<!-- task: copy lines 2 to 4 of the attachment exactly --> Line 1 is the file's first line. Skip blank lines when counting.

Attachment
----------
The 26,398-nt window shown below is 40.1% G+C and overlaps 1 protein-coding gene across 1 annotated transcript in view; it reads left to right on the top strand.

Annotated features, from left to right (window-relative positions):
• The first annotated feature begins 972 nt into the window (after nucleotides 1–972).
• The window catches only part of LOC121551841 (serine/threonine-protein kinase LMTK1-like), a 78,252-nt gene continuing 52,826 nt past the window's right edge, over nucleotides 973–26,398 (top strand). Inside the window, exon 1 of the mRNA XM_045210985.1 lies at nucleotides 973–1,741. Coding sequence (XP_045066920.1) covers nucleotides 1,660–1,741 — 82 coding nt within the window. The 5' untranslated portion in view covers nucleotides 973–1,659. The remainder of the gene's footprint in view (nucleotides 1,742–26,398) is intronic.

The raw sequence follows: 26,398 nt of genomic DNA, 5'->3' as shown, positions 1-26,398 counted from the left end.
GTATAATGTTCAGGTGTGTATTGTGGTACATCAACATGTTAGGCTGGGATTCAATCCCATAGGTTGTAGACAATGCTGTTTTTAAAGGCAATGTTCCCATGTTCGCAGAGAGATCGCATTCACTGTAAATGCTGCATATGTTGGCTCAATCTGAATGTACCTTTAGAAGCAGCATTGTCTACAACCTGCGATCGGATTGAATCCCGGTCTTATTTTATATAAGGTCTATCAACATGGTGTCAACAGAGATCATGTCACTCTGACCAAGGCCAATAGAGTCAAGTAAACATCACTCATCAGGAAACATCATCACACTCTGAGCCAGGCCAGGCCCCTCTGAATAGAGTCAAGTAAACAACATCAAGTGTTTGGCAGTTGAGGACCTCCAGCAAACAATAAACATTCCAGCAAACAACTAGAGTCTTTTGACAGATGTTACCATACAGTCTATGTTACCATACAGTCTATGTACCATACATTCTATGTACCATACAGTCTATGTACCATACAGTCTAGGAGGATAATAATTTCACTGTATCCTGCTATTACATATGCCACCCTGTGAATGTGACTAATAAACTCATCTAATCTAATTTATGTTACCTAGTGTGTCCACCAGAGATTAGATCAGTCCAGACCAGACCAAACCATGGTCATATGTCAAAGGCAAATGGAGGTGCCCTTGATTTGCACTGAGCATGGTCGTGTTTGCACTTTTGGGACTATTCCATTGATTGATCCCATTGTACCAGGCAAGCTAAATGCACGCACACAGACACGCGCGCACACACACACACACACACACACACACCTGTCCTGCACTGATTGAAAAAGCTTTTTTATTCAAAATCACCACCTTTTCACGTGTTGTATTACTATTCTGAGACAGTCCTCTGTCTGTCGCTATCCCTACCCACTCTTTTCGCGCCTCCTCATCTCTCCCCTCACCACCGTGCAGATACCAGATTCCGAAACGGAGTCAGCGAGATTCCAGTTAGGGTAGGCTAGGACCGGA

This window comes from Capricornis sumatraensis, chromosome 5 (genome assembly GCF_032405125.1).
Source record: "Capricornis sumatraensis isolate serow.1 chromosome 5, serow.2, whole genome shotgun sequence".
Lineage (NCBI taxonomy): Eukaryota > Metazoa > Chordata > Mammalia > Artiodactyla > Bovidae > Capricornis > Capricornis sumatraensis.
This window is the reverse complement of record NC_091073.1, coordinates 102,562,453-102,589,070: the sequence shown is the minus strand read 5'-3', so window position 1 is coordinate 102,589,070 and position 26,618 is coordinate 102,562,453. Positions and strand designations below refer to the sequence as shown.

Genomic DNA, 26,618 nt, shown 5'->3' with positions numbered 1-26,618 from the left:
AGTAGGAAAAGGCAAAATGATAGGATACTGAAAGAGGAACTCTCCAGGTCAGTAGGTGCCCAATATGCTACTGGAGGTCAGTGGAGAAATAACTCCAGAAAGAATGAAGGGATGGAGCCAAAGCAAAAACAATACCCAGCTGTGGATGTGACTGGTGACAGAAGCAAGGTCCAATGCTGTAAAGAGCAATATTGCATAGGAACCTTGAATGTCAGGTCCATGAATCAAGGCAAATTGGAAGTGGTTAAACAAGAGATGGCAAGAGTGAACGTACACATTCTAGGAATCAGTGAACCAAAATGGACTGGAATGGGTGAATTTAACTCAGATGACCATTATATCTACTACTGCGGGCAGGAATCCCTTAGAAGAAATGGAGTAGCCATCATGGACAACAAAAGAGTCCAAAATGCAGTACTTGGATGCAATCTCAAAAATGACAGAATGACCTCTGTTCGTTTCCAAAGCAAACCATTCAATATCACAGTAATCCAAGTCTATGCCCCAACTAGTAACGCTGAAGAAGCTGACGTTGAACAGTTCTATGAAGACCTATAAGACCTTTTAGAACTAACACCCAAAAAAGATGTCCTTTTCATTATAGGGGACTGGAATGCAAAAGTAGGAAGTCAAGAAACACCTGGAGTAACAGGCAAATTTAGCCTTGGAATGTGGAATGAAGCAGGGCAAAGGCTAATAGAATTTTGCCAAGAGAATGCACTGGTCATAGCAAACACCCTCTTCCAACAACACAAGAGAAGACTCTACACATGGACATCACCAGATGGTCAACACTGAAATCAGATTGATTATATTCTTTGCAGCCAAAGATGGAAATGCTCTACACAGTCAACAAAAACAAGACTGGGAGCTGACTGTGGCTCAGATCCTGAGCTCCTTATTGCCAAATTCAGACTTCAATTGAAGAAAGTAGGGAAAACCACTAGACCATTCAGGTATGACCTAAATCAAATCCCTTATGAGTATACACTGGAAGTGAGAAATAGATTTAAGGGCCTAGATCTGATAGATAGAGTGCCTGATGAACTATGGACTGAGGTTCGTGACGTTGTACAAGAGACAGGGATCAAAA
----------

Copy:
Annotated features, from left to right (window-relative positions):
• The first annotated feature begins 972 nt into the window (after nucleotides 1–972).
• The window catches only part of LOC121551841 (serine/threonine-protein kinase LMTK1-like), a 78,252-nt gene continuing 52,826 nt past the window's right edge, over nucleotides 973–26,398 (top strand). Inside the window, exon 1 of the mRNA XM_045210985.1 lies at nucleotides 973–1,741. Coding sequence (XP_045066920.1) covers nucleotides 1,660–1,741 — 82 coding nt within the window. The 5' untranslated portion in view covers nucleotides 973–1,659. The remainder of the gene's footprint in view (nucleotides 1,742–26,398) is intronic.